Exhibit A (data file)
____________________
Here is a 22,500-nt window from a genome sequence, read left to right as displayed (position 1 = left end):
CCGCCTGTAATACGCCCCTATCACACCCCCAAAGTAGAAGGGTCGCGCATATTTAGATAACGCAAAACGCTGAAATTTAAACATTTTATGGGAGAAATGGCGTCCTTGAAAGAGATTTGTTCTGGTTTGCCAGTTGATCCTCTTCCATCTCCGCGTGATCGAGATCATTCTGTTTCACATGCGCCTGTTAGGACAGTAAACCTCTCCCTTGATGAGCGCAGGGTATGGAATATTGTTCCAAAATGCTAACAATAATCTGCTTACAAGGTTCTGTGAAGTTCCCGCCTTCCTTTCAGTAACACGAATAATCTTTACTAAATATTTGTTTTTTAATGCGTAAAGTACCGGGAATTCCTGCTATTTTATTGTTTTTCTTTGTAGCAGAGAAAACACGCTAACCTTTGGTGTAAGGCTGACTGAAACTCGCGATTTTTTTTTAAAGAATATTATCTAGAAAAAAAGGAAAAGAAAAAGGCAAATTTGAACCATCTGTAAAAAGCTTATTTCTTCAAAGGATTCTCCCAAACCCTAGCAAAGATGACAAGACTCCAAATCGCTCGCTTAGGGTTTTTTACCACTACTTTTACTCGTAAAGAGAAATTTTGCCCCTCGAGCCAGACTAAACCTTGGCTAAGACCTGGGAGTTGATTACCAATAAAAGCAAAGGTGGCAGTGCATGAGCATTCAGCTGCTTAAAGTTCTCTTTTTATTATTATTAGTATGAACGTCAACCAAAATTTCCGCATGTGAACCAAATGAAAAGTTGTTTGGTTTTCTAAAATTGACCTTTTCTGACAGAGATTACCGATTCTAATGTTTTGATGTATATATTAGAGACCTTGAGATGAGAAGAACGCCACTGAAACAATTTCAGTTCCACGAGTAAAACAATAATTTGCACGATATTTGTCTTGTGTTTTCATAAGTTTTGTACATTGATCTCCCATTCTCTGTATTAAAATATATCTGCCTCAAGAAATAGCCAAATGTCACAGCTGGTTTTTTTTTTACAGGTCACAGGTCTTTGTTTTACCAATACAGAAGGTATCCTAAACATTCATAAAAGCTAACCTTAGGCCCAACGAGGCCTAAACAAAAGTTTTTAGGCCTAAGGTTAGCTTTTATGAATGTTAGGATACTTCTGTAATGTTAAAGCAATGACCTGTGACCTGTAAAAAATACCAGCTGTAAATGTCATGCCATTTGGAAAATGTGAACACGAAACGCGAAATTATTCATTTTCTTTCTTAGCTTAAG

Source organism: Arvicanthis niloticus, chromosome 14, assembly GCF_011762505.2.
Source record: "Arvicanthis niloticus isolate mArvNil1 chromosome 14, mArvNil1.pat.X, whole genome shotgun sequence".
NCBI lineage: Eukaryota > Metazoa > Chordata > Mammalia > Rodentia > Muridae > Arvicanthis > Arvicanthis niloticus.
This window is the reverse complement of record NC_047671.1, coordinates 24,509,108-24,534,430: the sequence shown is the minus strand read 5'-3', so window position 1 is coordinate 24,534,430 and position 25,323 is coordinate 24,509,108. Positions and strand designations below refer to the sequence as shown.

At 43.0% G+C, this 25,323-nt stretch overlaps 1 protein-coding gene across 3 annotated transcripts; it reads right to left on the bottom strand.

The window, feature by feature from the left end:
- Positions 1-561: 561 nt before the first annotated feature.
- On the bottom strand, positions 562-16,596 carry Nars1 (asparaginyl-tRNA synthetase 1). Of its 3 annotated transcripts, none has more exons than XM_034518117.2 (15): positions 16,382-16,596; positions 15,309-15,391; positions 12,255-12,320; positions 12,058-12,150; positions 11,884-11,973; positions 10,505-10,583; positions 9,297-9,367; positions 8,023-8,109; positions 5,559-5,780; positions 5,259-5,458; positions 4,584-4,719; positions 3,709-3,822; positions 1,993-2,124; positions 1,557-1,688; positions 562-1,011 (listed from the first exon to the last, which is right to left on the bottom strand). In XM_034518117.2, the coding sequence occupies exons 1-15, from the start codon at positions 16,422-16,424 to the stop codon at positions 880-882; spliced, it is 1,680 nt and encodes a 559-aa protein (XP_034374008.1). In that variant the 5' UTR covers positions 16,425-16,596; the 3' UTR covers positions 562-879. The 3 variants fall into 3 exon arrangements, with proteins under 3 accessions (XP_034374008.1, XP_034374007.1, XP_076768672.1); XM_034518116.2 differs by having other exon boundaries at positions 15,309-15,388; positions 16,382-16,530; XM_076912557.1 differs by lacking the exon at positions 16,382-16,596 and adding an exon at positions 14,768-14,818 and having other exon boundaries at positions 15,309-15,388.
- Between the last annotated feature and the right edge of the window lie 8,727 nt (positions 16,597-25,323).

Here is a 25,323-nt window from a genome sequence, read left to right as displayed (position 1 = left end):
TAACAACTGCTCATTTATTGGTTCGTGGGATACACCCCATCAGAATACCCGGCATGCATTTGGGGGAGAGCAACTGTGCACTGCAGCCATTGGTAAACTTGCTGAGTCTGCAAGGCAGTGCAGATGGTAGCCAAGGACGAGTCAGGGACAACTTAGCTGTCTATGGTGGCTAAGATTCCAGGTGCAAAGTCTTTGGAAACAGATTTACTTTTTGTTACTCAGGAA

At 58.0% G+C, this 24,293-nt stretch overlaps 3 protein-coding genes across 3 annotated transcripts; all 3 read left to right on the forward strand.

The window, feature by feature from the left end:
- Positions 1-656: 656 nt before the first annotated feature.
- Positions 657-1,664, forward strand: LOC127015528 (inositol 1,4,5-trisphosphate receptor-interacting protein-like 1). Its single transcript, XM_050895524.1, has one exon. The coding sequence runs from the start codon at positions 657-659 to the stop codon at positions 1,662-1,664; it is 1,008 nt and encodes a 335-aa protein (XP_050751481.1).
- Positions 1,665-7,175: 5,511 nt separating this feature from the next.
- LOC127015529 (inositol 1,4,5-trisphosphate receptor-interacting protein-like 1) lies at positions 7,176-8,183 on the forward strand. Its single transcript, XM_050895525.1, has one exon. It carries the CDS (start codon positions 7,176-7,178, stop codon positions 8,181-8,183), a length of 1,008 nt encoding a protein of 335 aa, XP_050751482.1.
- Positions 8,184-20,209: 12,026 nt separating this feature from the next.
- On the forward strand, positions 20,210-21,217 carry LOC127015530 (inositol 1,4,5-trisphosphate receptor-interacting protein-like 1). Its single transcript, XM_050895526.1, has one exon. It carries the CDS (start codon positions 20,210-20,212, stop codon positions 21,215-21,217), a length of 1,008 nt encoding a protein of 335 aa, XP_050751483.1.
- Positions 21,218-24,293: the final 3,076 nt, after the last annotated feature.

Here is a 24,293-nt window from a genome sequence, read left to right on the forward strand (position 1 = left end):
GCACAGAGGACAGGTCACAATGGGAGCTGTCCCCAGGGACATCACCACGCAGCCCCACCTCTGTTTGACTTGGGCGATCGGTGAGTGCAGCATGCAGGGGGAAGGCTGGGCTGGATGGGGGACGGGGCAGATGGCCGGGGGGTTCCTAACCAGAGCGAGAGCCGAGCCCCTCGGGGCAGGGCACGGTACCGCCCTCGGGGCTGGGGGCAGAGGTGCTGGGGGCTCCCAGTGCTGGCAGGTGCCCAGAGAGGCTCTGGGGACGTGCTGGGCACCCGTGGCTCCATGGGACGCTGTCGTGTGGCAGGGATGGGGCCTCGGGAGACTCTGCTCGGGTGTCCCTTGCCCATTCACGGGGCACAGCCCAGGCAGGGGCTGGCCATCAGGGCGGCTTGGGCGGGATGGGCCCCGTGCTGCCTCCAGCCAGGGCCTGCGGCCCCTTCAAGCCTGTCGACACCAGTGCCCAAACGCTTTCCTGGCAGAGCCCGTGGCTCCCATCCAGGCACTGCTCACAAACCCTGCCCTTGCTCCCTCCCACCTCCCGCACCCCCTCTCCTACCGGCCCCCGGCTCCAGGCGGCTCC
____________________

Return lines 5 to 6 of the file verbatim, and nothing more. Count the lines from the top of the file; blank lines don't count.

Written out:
NCBI lineage: Eukaryota > Metazoa > Chordata > Mammalia > Rodentia > Muridae > Arvicanthis > Arvicanthis niloticus.
This window is the reverse complement of record NC_047671.1, coordinates 24,509,108-24,534,430: the sequence shown is the minus strand read 5'-3', so window position 1 is coordinate 24,534,430 and position 25,323 is coordinate 24,509,108. Positions and strand designations below refer to the sequence as shown.